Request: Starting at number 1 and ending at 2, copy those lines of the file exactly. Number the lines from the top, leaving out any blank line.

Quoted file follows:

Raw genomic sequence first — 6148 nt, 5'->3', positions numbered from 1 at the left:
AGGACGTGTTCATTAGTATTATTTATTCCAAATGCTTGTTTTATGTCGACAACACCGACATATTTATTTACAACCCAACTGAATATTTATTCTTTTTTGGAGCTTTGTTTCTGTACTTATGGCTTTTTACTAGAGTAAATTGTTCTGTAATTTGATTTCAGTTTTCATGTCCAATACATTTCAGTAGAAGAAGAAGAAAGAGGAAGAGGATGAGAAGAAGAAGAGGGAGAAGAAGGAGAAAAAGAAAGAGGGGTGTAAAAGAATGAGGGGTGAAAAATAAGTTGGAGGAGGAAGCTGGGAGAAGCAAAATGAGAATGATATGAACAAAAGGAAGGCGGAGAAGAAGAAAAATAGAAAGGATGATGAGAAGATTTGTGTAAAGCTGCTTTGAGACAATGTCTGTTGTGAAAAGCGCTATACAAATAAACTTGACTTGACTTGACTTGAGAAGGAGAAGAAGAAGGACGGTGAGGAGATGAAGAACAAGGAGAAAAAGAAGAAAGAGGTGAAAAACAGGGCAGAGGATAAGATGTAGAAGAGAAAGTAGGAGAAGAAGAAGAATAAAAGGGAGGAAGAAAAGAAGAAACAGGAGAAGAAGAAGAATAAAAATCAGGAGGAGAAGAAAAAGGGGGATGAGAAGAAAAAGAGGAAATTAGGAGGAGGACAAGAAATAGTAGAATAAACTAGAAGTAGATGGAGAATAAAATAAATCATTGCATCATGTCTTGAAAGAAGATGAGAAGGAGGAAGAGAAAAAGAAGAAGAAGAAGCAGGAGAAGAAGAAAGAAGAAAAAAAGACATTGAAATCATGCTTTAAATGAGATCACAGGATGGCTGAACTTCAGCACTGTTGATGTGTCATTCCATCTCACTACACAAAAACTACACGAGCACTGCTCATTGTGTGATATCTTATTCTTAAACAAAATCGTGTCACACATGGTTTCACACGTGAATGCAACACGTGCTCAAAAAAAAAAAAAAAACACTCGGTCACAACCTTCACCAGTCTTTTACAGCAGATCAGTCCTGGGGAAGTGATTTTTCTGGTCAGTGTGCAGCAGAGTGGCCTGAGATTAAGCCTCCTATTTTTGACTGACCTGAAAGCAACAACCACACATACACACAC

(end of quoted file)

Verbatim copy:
Raw genomic sequence first — 6148 nt, 5'->3', positions numbered from 1 at the left:
AGGACGTGTTCATTAGTATTATTTATTCCAAATGCTTGTTTTATGTCGACAACACCGACATATTTATTTACAACCCAACTGAATATTTATTCTTTTTTGGAGCTTTGTTTCTGTACTTATGGCTTTTTACTAGAGTAAATTGTTCTGTAATTTGATTTCAGTTTTCATGTCCAATACATTTCAGTAGAAGAAGAAGAAAGAGGAAGAGGATGAGAAGAAGAAGAGGGAGAAGAAGGAGAAAAAGAAAGAGGGGTGTAAAAGAATGAGGGGTGAAAAATAAGTTGGAGGAGGAAGCTGGGAGAAGCAAAATGAGAATGATATGAACAAAAGGAAGGCGGAGAAGAAGAAAAATAGAAAGGATGATGAGAAGATTTGTGTAAAGCTGCTTTGAGACAATGTCTGTTGTGAAAAGCGCTATACAAATAAACTTGACTTGACTTGACTTGAGAAGGAGAAGAAGAAGGACGGTGAGGAGATGAAGAACAAGGAGAAAAAGAAGAAAGAGGTGAAAAACAGGGCAGAGGATAAGATGTAGAAGAGAAAGTAGGAGAAGAAGAAGAATAAAAGGGAGGAAGAAAAGAAGAAACAGGAGAAGAAGAAGAATAAAAATCAGGAGGAGAAGAAAAAGGGGGATGAGAAGAAAAAGAGGAAATTAGGAGGAGGACAAGAAATAGTAGAATAAACTAGAAGTAGATGGAGAATAAAATAAATCATTGCATCATGTCTTGAAAGAAGATGAGAAGGAGGAAGAGAAAAAGAAGAAGAAGAAGCAGGAGAAGAAGAAAGAAGAAAAAAAGACATTGAAATCATGCTTTAAATGAGATCACAGGATGGCTGAACTTCAGCACTGTTGATGTGTCATTCCATCTCACTACACAAAAACTACACGAGCACTGCTCATTGTGTGATATCTTATTCTTAAACAAAATCGTGTCACACATGGTTTCACACGTGAATGCAACACGTGCTCAAAAAAAAAAAAAAAACACTCGGTCACAACCTTCACCAGTCTTTTACAGCAGATCAGTCCTGGGGAAGTGATTTTTCTGGTCAGTGTGCAGCAGAGTGGCCTGAGATTAAGCCTCCTATTTTTGACTGACCTGAAAGCAACAACCACACATACACACAC